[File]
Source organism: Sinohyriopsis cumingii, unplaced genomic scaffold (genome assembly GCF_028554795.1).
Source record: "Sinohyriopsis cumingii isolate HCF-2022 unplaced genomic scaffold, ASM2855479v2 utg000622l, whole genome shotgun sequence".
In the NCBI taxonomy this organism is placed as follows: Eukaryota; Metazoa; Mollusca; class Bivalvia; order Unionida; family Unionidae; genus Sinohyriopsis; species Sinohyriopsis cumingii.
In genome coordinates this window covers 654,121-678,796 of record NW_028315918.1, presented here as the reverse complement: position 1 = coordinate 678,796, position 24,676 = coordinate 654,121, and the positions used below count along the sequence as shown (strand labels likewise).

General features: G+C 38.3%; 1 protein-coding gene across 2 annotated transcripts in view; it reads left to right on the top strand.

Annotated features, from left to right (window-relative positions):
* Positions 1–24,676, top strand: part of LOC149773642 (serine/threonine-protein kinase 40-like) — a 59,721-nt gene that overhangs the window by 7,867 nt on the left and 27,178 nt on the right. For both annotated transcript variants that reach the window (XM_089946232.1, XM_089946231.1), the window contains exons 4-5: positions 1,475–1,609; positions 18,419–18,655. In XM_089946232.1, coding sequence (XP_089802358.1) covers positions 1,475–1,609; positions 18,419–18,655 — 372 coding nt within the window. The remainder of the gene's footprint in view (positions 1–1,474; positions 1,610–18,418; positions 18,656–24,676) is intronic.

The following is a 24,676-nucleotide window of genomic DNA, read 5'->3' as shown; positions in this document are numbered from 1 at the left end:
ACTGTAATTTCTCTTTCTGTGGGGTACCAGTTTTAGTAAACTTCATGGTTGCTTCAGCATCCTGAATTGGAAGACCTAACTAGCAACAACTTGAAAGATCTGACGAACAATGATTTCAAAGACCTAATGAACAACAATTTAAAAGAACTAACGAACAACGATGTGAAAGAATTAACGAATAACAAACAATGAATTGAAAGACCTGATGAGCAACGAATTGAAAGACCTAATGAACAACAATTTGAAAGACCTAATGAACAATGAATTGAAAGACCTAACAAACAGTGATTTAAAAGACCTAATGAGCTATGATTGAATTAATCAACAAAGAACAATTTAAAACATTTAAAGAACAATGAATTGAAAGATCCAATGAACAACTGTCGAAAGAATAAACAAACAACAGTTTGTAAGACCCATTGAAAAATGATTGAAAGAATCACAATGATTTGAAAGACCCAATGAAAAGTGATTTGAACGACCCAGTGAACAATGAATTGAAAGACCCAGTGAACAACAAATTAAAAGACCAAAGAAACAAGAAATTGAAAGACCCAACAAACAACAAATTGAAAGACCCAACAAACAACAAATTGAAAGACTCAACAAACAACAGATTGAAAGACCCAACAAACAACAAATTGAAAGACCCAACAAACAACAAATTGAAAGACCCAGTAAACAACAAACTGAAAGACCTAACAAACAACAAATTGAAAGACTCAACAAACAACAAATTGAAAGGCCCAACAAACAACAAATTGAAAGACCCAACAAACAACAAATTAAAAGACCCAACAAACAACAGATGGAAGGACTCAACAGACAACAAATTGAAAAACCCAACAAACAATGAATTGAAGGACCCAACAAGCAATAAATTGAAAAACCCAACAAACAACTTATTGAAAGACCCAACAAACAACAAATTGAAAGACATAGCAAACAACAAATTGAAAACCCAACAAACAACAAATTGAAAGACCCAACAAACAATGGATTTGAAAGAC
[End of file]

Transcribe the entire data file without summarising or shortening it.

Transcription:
Source organism: Sinohyriopsis cumingii, unplaced genomic scaffold (genome assembly GCF_028554795.1).
Source record: "Sinohyriopsis cumingii isolate HCF-2022 unplaced genomic scaffold, ASM2855479v2 utg000622l, whole genome shotgun sequence".
In the NCBI taxonomy this organism is placed as follows: Eukaryota; Metazoa; Mollusca; class Bivalvia; order Unionida; family Unionidae; genus Sinohyriopsis; species Sinohyriopsis cumingii.
In genome coordinates this window covers 654,121-678,796 of record NW_028315918.1, presented here as the reverse complement: position 1 = coordinate 678,796, position 24,676 = coordinate 654,121, and the positions used below count along the sequence as shown (strand labels likewise).

General features: G+C 38.3%; 1 protein-coding gene across 2 annotated transcripts in view; it reads left to right on the top strand.

Annotated features, from left to right (window-relative positions):
* Positions 1–24,676, top strand: part of LOC149773642 (serine/threonine-protein kinase 40-like) — a 59,721-nt gene that overhangs the window by 7,867 nt on the left and 27,178 nt on the right. For both annotated transcript variants that reach the window (XM_089946232.1, XM_089946231.1), the window contains exons 4-5: positions 1,475–1,609; positions 18,419–18,655. In XM_089946232.1, coding sequence (XP_089802358.1) covers positions 1,475–1,609; positions 18,419–18,655 — 372 coding nt within the window. The remainder of the gene's footprint in view (positions 1–1,474; positions 1,610–18,418; positions 18,656–24,676) is intronic.

The following is a 24,676-nucleotide window of genomic DNA, read 5'->3' as shown; positions in this document are numbered from 1 at the left end:
ACTGTAATTTCTCTTTCTGTGGGGTACCAGTTTTAGTAAACTTCATGGTTGCTTCAGCATCCTGAATTGGAAGACCTAACTAGCAACAACTTGAAAGATCTGACGAACAATGATTTCAAAGACCTAATGAACAACAATTTAAAAGAACTAACGAACAACGATGTGAAAGAATTAACGAATAACAAACAATGAATTGAAAGACCTGATGAGCAACGAATTGAAAGACCTAATGAACAACAATTTGAAAGACCTAATGAACAATGAATTGAAAGACCTAACAAACAGTGATTTAAAAGACCTAATGAGCTATGATTGAATTAATCAACAAAGAACAATTTAAAACATTTAAAGAACAATGAATTGAAAGATCCAATGAACAACTGTCGAAAGAATAAACAAACAACAGTTTGTAAGACCCATTGAAAAATGATTGAAAGAATCACAATGATTTGAAAGACCCAATGAAAAGTGATTTGAACGACCCAGTGAACAATGAATTGAAAGACCCAGTGAACAACAAATTAAAAGACCAAAGAAACAAGAAATTGAAAGACCCAACAAACAACAAATTGAAAGACCCAACAAACAACAAATTGAAAGACTCAACAAACAACAGATTGAAAGACCCAACAAACAACAAATTGAAAGACCCAACAAACAACAAATTGAAAGACCCAGTAAACAACAAACTGAAAGACCTAACAAACAACAAATTGAAAGACTCAACAAACAACAAATTGAAAGGCCCAACAAACAACAAATTGAAAGACCCAACAAACAACAAATTAAAAGACCCAACAAACAACAGATGGAAGGACTCAACAGACAACAAATTGAAAAACCCAACAAACAATGAATTGAAGGACCCAACAAGCAATAAATTGAAAAACCCAACAAACAACTTATTGAAAGACCCAACAAACAACAAATTGAAAGACATAGCAAACAACAAATTGAAAACCCAACAAACAACAAATTGAAAGACCCAACAAACAATGGATTTGAAAGAC